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Found 2 entries in the Bibliography.

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Simulations of Van Allen Probes Plasmaspheric Electron Density Observations

We simulate equatorial plasmaspheric electron densities using a physics-based model (Cold PLasma, CPL; used in the ring current-atmosphere interactions model) of the source and loss processes of refilling and erosion driven by empirical inputs. The performance of CPL is evaluated against in situ measurements by the Van Allen Probes (Radiation Belt Storm Probes) for two events: the 31 May to 5 June and 15 to 20 January 2013 geomagnetic storms observed in the premidnight and postmidnight magnetic local time (MLT) sectors, respectively. Overall, CPL reproduces the radial extent of the plasmasphere to within a mean absolute difference of urn:x-wiley:jgra:media:jgra54637:jgra54637-math-0001 L. The model electric field responsible for E \texttimes B convection and the parameterization of geomagnetic conditions (under the Kp-index and solar wind properties) implemented by CPL did not account for localized enhancements in the duskward electric field during increased activity. Rather, it was found to be largely dependent on the measure of the quiet time background. This property indicates that the agreement between these simulations and observations does not account for the complete set of physical processes during extreme (strong or weak) geomagnetic conditions impacting the plasmasphere. Nevertheless, at the presented resolution of the model CPL does provide good agreement in reproducing Radiation Belt Storm Probes observations of plasmaspheric density and plasmapause location.

De Pascuale, S.; Jordanova, V.; Goldstein, J.; Kletzing, C.; Kurth, W.; Thaller, S.; Wygant, J.;

Published by: Journal of Geophysical Research: Space Physics      Published on: 11/2018

YEAR: 2018     DOI: 10.1029/2018JA025776

convection; observations; plasmasphere; RBSP; simulation; Van Allen Probes


Simulation of Van Allen Probes Plasmapause Encounters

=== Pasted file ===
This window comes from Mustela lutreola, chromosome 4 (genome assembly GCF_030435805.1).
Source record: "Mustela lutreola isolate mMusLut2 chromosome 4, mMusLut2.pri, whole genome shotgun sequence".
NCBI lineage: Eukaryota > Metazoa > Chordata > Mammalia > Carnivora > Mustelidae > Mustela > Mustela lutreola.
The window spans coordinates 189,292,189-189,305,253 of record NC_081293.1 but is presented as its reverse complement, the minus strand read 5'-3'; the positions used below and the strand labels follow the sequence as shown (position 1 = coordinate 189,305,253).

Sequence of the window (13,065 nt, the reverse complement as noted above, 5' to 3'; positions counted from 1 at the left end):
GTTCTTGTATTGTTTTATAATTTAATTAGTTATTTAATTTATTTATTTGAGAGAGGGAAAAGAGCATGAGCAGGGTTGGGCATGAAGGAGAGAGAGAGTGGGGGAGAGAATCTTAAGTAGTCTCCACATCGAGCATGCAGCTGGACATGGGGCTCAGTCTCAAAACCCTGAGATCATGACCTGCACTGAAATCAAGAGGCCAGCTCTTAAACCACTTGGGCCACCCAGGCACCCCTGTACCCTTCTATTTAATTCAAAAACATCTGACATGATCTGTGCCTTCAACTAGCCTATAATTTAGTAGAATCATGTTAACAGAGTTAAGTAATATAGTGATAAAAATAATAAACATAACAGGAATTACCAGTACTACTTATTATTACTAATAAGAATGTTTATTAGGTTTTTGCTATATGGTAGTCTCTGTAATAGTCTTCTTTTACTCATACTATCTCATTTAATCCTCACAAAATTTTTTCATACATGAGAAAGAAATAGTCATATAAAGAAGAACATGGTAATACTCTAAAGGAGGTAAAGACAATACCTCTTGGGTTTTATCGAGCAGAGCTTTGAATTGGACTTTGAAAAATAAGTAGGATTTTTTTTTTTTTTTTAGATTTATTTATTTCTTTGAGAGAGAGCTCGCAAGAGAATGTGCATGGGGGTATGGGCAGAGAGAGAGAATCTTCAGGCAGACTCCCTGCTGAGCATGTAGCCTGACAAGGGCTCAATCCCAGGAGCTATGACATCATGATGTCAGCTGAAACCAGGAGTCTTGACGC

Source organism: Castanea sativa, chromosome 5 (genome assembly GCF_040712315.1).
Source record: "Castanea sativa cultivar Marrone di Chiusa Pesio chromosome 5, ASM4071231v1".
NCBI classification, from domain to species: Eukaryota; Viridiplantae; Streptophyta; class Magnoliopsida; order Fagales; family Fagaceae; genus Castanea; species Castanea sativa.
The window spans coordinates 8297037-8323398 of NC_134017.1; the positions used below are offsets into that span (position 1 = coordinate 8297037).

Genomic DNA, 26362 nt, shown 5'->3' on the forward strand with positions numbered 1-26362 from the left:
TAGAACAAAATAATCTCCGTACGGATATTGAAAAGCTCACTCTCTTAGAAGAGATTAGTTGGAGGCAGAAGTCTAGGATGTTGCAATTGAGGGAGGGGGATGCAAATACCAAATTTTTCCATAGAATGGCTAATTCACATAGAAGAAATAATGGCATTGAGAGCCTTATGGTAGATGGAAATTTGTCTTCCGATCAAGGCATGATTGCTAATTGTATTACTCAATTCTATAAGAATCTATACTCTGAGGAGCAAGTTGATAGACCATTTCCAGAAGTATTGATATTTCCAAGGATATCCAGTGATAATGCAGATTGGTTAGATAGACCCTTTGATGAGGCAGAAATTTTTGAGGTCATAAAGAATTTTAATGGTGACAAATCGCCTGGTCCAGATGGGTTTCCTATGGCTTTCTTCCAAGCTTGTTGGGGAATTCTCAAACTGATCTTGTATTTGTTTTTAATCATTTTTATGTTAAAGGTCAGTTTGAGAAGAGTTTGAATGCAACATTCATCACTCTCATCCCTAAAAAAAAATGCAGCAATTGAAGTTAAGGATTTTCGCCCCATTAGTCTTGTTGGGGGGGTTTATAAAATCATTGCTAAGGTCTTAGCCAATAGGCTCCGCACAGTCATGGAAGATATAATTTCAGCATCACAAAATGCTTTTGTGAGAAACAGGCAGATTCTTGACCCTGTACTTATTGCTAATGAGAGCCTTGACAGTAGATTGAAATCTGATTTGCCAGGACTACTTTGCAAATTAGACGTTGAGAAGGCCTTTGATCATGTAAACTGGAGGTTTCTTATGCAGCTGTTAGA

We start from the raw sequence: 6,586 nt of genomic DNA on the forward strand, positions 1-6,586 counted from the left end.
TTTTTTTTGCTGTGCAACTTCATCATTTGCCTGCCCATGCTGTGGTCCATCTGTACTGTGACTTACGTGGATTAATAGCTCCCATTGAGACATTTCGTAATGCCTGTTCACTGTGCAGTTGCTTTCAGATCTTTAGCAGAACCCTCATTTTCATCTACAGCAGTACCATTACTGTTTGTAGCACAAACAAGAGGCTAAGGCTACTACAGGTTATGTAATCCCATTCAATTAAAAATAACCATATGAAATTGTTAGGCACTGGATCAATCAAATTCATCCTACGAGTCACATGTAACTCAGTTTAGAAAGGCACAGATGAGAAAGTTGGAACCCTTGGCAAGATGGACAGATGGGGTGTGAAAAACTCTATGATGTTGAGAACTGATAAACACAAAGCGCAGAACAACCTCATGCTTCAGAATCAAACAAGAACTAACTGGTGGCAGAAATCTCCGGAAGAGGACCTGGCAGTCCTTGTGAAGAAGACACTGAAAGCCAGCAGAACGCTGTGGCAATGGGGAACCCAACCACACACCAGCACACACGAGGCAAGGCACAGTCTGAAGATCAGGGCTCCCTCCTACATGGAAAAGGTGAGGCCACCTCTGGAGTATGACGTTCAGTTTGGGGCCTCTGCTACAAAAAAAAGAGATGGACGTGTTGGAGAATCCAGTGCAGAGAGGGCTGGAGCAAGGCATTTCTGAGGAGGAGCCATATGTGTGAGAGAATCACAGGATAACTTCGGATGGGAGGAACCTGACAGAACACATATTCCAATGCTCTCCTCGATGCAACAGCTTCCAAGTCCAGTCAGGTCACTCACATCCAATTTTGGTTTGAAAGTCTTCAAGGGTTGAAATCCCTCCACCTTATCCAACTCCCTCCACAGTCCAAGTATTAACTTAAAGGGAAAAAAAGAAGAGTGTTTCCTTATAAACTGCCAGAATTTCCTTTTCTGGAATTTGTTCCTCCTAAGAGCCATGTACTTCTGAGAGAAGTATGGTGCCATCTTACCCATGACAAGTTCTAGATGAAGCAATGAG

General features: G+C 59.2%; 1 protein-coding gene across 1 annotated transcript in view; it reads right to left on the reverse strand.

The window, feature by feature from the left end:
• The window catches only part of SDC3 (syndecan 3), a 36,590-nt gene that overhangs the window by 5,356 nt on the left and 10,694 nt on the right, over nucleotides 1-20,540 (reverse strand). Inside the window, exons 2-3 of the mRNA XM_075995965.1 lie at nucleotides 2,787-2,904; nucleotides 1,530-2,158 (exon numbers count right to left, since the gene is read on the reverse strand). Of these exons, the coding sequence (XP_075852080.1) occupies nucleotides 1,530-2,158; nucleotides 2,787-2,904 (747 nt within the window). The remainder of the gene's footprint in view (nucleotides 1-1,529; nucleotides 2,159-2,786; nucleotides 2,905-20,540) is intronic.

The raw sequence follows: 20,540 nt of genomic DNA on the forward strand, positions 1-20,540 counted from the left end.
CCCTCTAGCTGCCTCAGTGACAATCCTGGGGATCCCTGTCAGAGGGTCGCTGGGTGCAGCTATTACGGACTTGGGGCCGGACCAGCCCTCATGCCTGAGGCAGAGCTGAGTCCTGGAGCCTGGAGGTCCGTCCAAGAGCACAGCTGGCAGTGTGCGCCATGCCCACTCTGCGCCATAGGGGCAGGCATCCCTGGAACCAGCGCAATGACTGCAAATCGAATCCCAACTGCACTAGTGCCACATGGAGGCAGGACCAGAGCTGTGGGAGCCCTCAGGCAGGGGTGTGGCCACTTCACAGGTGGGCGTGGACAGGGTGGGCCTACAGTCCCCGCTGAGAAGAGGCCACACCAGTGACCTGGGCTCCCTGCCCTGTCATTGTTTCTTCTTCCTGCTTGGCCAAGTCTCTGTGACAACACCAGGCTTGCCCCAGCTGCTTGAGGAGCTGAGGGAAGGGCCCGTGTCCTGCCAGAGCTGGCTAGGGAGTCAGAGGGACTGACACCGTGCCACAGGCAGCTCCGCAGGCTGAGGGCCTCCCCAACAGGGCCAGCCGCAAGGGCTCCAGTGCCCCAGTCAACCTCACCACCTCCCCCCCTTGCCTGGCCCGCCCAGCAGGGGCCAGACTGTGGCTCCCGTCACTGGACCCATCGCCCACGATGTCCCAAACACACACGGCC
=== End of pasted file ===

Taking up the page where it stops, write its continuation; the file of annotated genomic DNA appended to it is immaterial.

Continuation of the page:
We use an E \texttimes B-driven plasmapause test particle (PTP) simulation to provide global contextual information for in situ measurements by the Van Allen Probes (RBSP) during 15\textendash20 January 2013. During 120 h of simulation time beginning on 15 January, geomagnetic activity produced three plumes. The third and largest simulated plume formed during enhanced convection on 17 January, and survived as a rotating, wrapped, residual plume for tens of hours. To validate the simulation, we compare its output with RBSP data. Virtual RBSP satellites recorded 28 virtual plasmapause encounters during 15\textendash19 January. For 26 of 28 (92\%) virtual crossings, there were corresponding actual RBSP encounters with plasmapause density gradients. The mean difference in encounter time between model and data is 36 min. The mean model-data difference in radial location is 0:40\textpm0:05 RE. The model-data agreement is better for strong convection than for quiet or weakly disturbed conditions. On 18 January, both RBSP spacecraft crossed a tenuous, detached plasma feature at approximately the same time and nightside location as a wrapped residual plume, predicted by the model to have formed 32 h earlier on 17 January. The agreement between simulation and data indicates that the model-provided global information is adequate to correctly interpret the RBSP density observations.

Goldstein, J.; De Pascuale, S.; Kletzing, C.; Kurth, W.; Genestreti, K.; Skoug, R.; Larsen, B.; Kistler, L.; Mouikis, C.; Spence, H.;

Published by: Journal of Geophysical Research: Space Physics      Published on: 09/2014

YEAR: 2014     DOI: 10.1002/2014JA020252

observations; plasmasphere; residual plume; simulation; Van Allen Probes